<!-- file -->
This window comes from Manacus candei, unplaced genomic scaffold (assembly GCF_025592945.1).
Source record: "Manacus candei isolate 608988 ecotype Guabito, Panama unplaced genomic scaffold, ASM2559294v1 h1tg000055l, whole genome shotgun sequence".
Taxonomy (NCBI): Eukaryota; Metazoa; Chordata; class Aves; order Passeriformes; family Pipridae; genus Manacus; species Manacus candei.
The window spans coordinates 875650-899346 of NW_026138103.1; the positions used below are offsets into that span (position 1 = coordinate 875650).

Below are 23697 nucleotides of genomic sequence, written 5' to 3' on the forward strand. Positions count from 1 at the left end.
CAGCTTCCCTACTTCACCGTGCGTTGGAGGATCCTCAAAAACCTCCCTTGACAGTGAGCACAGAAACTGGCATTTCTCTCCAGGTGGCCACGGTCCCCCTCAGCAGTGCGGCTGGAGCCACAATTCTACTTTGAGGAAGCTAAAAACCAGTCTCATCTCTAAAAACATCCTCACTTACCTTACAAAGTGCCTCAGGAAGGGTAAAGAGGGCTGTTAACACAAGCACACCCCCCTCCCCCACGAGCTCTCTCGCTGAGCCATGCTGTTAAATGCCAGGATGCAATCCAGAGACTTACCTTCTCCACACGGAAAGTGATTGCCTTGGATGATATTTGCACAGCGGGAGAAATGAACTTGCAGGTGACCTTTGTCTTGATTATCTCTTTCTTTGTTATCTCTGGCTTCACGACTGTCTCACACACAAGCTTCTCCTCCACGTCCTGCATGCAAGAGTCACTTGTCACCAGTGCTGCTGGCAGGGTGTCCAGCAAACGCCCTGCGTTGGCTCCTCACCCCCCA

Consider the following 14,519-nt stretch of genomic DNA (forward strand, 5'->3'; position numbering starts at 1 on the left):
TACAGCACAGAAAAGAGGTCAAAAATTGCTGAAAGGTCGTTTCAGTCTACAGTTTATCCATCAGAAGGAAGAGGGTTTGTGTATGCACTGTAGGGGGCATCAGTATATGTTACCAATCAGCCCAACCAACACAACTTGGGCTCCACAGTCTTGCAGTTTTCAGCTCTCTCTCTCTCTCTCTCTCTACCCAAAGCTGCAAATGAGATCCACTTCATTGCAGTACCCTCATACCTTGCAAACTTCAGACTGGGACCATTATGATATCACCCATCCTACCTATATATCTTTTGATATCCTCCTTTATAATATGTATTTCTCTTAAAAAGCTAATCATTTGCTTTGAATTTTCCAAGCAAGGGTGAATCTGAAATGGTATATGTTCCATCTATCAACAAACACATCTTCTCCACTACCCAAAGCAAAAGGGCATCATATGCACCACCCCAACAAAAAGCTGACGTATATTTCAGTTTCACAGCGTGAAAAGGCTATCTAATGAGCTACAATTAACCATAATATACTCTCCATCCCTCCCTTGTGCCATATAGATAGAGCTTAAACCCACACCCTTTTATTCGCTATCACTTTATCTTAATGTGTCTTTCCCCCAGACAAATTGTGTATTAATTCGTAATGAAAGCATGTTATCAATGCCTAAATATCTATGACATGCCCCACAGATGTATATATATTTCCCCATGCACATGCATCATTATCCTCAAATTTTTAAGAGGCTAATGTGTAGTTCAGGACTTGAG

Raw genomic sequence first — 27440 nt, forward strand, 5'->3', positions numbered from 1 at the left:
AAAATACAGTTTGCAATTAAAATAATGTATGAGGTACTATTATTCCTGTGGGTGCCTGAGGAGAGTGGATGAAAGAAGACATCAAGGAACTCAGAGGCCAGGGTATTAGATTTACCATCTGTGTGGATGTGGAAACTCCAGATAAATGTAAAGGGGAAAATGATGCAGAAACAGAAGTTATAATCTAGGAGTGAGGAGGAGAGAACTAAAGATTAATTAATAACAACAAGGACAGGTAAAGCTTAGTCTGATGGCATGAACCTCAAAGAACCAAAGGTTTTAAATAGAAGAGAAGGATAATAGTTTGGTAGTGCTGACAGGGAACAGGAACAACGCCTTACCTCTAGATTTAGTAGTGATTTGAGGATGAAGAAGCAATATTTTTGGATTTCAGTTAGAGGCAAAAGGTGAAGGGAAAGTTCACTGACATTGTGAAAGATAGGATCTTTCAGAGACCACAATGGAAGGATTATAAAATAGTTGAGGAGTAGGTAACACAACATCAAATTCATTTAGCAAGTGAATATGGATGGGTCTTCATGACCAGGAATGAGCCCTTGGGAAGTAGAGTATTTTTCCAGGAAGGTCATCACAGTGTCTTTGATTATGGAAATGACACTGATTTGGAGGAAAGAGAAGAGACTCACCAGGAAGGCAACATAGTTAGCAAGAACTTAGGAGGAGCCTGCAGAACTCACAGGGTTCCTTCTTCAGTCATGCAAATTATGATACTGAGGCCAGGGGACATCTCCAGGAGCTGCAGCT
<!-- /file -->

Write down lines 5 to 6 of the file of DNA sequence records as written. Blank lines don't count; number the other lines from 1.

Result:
Below are 23697 nucleotides of genomic sequence, written 5' to 3' on the forward strand. Positions count from 1 at the left end.
CAGCTTCCCTACTTCACCGTGCGTTGGAGGATCCTCAAAAACCTCCCTTGACAGTGAGCACAGAAACTGGCATTTCTCTCCAGGTGGCCACGGTCCCCCTCAGCAGTGCGGCTGGAGCCACAATTCTACTTTGAGGAAGCTAAAAACCAGTCTCATCTCTAAAAACATCCTCACTTACCTTACAAAGTGCCTCAGGAAGGGTAAAGAGGGCTGTTAACACAAGCACACCCCCCTCCCCCACGAGCTCTCTCGCTGAGCCATGCTGTTAAATGCCAGGATGCAATCCAGAGACTTACCTTCTCCACACGGAAAGTGATTGCCTTGGATGATATTTGCACAGCGGGAGAAATGAACTTGCAGGTGACCTTTGTCTTGATTATCTCTTTCTTTGTTATCTCTGGCTTCACGACTGTCTCACACACAAGCTTCTCCTCCACGTCCTGCATGCAAGAGTCACTTGTCACCAGTGCTGCTGGCAGGGTGTCCAGCAAACGCCCTGCGTTGGCTCCTCACCCCCCA